Look up in the sky. It’s bird. It’s a plane. It’s a couple of Super Friends. That is the essence of Supergirl’s first two episodes for Season 2. Supergirl’s fun, often campy, appeal of Season 1 is brought back for its second year. And it’s helped along by the Man of Steel himself.
Superman finally makes a triumphant return to the small screen. Supergirl’s Superman is surprisingly good both as the Last Son of Krypton and his bumbling alter ego, Clark Kent, and it’s perhaps with Clark that this new incarnation of Superman works best. Actor Tyler Hoechlin does a terrific job playing a type of Clark Kent that has been missing from DC’s most recent film versions of the character. While Henry Cavill in Man of Steel and Batman V Superman: Dawn of Justice gives superior performances, there is an element missing and it has to do with the past. If you’re old enough to remember (and I’m happy to admit I am), audiences were treated to the ultimate Superman / Clark Kent in 1978’s Superman the Movie. Hoechlin’s performance on Supergirl is reminiscent to Christopher Reeve’s Clark—a loveable awkward butterfingers who had audiences in his hands.
I have to admit, Hoechlin’s performance brought me back to the Superman of an age ago and made me enjoy his performance that much more.
As for the episodes themselves, they are full of action, lively characters and witty banter. But most of all, these were two episodes for middle-aged fans whose inner geeks were awoken with the homages throughout. From Crisis on Infinite Earth to Superman the Movie and even a few sprinklings of Star Wars, the tributes were well crafted and timely. There were just enough to rekindle that nerdy feeling.
In Supergirl’s opening episodes, the series sets up two new villains. The first episode, titled The Adventures of Supergirl, sees Lex Luthor behind bars and his sister coming to the fray, wanting to put a new face to Lex Corp, now called L Corp. She is seemingly on the side of good, as even Clark apologizes for his mistrust of her in the beginning. Odds are, Superman’s initial feelings of her will be dead on. In the second episode, The Last Children of Krypton, Superman has decided to stay a little longer with Supergirl and National City is lucky he did. A new villain has emerged. A Superman villain from comics past, Metallo, wreaks havoc on the Krypton cousins and sets up a larger threat at the episode’s conclusion.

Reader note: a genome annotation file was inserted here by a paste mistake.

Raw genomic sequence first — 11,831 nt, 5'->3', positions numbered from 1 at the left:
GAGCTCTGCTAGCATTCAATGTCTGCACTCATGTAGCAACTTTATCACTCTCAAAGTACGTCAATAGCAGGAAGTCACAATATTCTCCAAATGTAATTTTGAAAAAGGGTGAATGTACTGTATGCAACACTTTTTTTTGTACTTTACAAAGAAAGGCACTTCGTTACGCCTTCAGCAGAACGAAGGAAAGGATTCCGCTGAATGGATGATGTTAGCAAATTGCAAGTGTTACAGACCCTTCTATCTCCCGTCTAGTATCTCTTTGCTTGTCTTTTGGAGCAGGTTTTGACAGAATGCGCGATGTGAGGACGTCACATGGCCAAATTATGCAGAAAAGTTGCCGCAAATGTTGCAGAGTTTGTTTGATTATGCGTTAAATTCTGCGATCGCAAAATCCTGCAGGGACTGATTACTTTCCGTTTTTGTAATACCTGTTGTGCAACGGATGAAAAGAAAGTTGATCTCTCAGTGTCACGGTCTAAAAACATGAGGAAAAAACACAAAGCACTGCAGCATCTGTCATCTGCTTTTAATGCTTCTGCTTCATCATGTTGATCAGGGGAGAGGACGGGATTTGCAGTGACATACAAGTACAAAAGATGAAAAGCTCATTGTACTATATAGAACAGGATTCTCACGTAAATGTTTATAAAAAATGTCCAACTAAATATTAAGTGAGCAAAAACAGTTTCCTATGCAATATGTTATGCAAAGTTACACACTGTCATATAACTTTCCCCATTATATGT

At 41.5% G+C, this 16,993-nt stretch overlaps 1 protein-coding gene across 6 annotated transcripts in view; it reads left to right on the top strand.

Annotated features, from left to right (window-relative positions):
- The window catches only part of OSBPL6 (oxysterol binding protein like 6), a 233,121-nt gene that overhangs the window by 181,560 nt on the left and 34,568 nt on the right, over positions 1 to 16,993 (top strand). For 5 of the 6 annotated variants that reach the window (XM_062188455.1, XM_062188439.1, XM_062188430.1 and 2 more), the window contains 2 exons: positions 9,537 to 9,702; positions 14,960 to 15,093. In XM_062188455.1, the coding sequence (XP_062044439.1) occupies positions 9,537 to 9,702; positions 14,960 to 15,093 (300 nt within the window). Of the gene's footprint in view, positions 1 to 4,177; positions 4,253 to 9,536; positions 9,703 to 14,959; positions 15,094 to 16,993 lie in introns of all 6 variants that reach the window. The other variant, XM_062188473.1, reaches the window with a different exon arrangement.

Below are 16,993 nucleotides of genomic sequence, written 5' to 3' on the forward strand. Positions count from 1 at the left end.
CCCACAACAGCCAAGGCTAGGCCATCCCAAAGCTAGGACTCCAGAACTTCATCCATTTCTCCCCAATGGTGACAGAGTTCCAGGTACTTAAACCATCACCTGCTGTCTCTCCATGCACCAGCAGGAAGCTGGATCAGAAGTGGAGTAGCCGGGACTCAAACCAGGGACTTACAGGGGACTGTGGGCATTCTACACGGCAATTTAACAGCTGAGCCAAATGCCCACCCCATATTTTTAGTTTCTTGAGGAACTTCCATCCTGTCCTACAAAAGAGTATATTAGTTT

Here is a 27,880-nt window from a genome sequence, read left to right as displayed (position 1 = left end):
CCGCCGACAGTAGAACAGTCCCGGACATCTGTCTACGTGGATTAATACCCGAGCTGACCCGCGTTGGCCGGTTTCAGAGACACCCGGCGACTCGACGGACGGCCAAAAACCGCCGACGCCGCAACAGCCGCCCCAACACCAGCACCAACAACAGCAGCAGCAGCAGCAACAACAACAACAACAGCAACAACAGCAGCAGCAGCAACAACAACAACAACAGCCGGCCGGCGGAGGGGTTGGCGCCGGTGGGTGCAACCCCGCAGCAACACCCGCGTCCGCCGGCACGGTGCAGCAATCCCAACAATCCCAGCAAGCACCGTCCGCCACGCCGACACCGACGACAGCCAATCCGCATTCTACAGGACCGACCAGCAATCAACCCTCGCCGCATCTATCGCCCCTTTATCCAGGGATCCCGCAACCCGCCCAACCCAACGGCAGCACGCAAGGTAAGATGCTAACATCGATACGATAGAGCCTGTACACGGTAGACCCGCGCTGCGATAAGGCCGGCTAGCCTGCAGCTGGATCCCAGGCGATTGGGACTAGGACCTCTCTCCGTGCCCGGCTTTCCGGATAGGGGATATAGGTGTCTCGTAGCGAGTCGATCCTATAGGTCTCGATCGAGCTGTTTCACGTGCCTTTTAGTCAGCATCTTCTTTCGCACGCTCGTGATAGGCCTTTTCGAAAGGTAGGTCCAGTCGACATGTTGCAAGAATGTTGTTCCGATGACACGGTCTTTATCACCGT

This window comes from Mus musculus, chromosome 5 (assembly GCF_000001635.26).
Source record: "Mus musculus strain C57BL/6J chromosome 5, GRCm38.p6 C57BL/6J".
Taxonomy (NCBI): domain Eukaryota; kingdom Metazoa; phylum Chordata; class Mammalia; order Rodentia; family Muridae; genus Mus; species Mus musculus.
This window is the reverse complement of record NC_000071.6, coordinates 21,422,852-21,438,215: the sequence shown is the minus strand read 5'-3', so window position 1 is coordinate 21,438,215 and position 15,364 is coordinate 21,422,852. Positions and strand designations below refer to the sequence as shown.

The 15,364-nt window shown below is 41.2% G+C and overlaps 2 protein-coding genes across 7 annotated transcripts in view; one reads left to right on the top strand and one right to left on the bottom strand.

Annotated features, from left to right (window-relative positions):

So, how did Supergirl perform in the shadow of her more famous Super Friend? Frankly, quite well. Actress Melissa Benoist is still her perky self. To this reviewer, Supergirl is essentially the female version of The Flash. She’s quirky, a little clumsy and completely adorable—all the attributes Grant Gustin brings to The Flash. Benoist brings tons of vibrancy to Kara Zor-El and her secret identity. However, her being both a jittery bumbler and now a reporter are too similar to Clark’s character.
Too on the nose DC.
But now I’m just splitting hairs.
Supergirl Episodes 1 and 2 kicked Season 2 off with a bang. They were more than enough to keep me salivating for next Monday night!